Impact of altered loading conditions on ventricular performance in fetuses with congenital cystic adenomatoid malformation and twin–twin transfusion syndrome

Department of Pediatrics, Cardiology Division, Fetal Heart Program, Children's Hospital of Philadelphia, Philadelphia, PA 19050, USA.
Ultrasound in Obstetrics and Gynecology (Impact Factor: 3.85). 07/2007; 30(1):40-6. DOI: 10.1002/uog.4032
Source: PubMed


In the fetus with a structurally normal heart, two conditions--giant chest mass, such as congenital cystic adenomatoid malformation (CCAM), and twin-twin transfusion syndrome (TTTS)--alter ventricular loading conditions and may result in cardiovascular compromise. The aim of this study was to elucidate the mechanism of cardiovascular dysfunction by comparing geometry-independent, Doppler flow-derived measures of ventricular performance in fetuses with altered loading conditions vs. those in normal fetuses.
Doppler flow-derived measures of myocardial performance index (MPI) as described by Tei, ventricular ejection force as described by Isaaz, and combined cardiac output (CCO) were obtained by echocardiography in fetuses with a normal cardiovascular system (n = 76) or CCAM (n = 36) and fetal partners with TTTS (n = 22).
In the CCAM group, systolic performance as evidenced by the ejection forces was preserved, right ventricular (RV) MPI was increased and CCO diminished, suggesting diastolic dysfunction and poor filling secondary to cardiac compression and a tamponade effect. In TTTS, recipient twins exhibited greater left ventricular (LV) ejection forces and higher CCO than donor twins, and had abnormal RV and LV MPI, reflecting increased preload, preserved left systolic performance, but diastolic dysfunction. Donor twins had diminished ejection forces and CCO in comparison with normal controls and recipient partners, reflecting hypovolemia.
In both CCAM and recipient twins of the TTTS, diastolic dysfunction plays a significant role in the pathophysiology of each disorder and precedes changes in systolic performance. Measures of ventricular performance can help elucidate poorly understood mechanisms of cardiovascular compromise in the developing fetus.

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Available from: Robert Douglas Wilson, Apr 07, 2015
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    • "Accordingly, speckle-tracking-derived measurements of strain and strain rate, although difficult to perform, show decreased strain in the right ventricle of recipient fetuses of TTTS [25]. In contrast to the lower contractility and to earlier reports that did not show differences in cardiac output between donors and recipients [22] [26], two recent series in relatively large cohorts of recipient fetuses have shown a moderate increase in cardiac output when corrections were made for fetal weight [23] [27]. This finding clearly fits in with the volume overload theory. "
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    ABSTRACT: Twin-to-twin transfusion syndrome is a severe complication occurring in 10% of monochorionic twin pregnancies. The disease is usually explained as due to an intrauterine imbalance in intertwin blood exchange, which leads to a volume depleted-donor twin and an overfilled recipient twin. The recipient has signs of cardiac dysfunction, which can be measured using echocardiography or blood and amniotic fluid derived biomarkers. Whereas cardiac dysfunction typically progresses in pregnancies treated with amniodrainage, it usually disappears within a few weeks after fetoscopic laser coagulation of the connecting intertwin anastomoses. Nevertheless, recipients remain at a increased risk of pulmonary stenosis. In this paper, we summarize the cardiac alterations in twin-to-twin transfusion syndrome, describe the changes seen after fetal therapy, list the newly proposed staging systems based on fetal cardiac function, and make recommendations about the use of fetal echocardiography in the evaluation and followup of pregnancies complicated by twin-to-twin transfusion syndrome.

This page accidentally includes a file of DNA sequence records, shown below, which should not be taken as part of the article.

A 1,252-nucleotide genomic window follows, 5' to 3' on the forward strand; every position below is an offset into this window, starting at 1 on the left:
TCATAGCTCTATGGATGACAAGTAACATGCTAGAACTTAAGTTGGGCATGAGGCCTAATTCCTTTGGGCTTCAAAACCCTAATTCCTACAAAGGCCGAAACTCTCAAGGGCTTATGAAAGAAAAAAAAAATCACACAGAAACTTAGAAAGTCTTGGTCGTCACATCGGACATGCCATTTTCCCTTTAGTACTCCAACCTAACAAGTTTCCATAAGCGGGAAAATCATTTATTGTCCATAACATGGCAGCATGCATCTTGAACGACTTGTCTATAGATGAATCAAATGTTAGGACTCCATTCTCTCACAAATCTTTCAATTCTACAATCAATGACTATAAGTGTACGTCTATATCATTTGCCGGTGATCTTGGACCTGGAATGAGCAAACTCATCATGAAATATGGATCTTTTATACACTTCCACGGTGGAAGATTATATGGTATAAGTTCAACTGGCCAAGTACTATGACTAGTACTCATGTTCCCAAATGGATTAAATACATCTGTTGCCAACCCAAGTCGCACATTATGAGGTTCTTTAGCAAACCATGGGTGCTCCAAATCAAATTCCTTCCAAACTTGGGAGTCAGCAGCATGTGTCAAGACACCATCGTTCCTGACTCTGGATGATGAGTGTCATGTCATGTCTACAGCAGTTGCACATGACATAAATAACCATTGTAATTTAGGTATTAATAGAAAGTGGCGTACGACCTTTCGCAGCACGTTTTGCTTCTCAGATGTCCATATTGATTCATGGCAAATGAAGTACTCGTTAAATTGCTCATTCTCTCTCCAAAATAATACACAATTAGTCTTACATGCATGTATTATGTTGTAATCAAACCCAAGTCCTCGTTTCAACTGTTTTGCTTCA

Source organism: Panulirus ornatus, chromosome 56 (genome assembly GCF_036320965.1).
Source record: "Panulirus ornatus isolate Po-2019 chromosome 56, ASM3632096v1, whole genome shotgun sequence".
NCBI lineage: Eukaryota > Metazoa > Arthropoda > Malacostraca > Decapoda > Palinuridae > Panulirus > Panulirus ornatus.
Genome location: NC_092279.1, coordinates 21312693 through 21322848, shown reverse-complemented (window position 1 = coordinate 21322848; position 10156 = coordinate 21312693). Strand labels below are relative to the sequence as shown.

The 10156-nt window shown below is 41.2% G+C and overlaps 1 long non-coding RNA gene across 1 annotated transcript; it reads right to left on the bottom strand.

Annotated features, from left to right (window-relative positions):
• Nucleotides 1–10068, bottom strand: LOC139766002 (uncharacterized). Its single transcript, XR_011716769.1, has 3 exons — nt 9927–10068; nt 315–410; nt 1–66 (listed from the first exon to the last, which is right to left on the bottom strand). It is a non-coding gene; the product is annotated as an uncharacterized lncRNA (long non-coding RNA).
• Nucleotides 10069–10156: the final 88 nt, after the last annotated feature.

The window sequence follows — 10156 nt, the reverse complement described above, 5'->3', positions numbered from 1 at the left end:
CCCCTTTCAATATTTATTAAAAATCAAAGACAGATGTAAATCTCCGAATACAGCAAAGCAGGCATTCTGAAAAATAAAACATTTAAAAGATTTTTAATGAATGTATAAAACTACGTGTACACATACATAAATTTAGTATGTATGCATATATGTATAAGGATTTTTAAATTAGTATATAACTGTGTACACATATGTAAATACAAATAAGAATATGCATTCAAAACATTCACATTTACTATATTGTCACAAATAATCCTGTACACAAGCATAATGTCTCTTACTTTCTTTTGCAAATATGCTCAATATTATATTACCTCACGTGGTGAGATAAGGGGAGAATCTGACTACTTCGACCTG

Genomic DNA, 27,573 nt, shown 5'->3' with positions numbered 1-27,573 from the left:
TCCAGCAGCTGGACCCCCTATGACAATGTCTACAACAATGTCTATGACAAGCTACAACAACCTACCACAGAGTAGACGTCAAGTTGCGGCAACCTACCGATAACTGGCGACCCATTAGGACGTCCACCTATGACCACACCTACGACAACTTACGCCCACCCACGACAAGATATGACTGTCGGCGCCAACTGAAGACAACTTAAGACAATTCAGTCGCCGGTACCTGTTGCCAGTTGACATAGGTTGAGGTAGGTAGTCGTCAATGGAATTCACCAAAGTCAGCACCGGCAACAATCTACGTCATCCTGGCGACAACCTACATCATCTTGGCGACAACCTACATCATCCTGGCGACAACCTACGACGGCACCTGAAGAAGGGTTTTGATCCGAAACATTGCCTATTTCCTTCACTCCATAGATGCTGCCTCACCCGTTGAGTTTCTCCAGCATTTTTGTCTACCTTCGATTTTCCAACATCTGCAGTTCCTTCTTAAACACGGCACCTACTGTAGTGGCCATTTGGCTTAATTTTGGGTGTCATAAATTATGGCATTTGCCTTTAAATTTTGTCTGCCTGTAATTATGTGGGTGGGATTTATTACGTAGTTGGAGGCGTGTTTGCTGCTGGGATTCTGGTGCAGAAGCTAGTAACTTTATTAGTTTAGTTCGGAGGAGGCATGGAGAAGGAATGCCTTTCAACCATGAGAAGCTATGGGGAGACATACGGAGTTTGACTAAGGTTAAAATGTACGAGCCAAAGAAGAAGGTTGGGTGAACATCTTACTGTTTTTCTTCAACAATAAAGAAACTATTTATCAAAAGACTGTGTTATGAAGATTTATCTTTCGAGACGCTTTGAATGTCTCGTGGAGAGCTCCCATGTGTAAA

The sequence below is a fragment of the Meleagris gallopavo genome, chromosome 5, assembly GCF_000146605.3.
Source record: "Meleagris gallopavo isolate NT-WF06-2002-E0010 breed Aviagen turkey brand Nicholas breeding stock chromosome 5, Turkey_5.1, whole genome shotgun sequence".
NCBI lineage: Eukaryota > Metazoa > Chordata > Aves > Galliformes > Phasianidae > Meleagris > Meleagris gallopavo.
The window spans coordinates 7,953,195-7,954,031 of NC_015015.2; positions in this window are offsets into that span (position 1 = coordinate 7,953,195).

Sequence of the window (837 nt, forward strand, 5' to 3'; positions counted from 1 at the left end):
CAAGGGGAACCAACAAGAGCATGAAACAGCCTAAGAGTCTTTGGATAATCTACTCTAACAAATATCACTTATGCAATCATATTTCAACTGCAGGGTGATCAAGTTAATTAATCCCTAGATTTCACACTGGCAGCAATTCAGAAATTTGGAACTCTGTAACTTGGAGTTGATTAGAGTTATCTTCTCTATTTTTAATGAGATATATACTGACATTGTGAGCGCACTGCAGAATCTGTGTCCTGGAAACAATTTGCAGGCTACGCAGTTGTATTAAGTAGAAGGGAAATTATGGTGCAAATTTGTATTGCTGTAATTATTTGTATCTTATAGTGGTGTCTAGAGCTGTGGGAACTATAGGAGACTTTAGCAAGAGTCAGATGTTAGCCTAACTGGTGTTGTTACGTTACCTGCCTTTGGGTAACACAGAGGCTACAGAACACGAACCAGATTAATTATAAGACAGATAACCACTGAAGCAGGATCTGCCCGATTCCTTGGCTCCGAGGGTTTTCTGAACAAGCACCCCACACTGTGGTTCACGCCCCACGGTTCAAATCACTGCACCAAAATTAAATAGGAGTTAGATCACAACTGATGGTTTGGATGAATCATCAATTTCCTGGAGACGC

Full-text · Article · Aug 2010 · International Journal of Pediatrics
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    ABSTRACT: To compare fetal cardiac output (CO) in donor and recipient twins of twin-twin transfusion syndrome (TTTS) pregnancies after laser therapy with that of monochorionic twins without TTTS and normal singletons. In a longitudinal, prospective study, we sonographically assessed fetal CO in donors (n = 10) and recipients (n = 10) with TTTS after fetoscopic laser therapy, in monochorionic twins without TTTS (n = 20) and in normal singleton pregnancies (n = 20). The fetal CO of TTTS twins was determined 1 day and 1 week after laser treatment, and from then on every 2-4 weeks until birth. Twins without TTTS were examined biweekly until birth. Singletons were examined twice, with an 8-week interval, at different gestational ages between 17 and 35 weeks. Absolute CO increased exponentially with advancing gestational age (P < 0.0001), and was significantly related to fetal weight in all groups (P < 0.0001). The median CO/kg in donors after laser therapy, recipients after laser therapy and non-TTTS monochorionic twins was significantly higher than that in singletons (all P < 0.001). Median CO/kg in donors after laser therapy, recipients after laser therapy, and non-TTTS monochorionic twins was not significantly different between groups. Monochorionic twins with TTTS have higher CO after laser therapy than normal singletons.
    Full-text · Article · Nov 2008 · Ultrasound in Obstetrics and Gynecology

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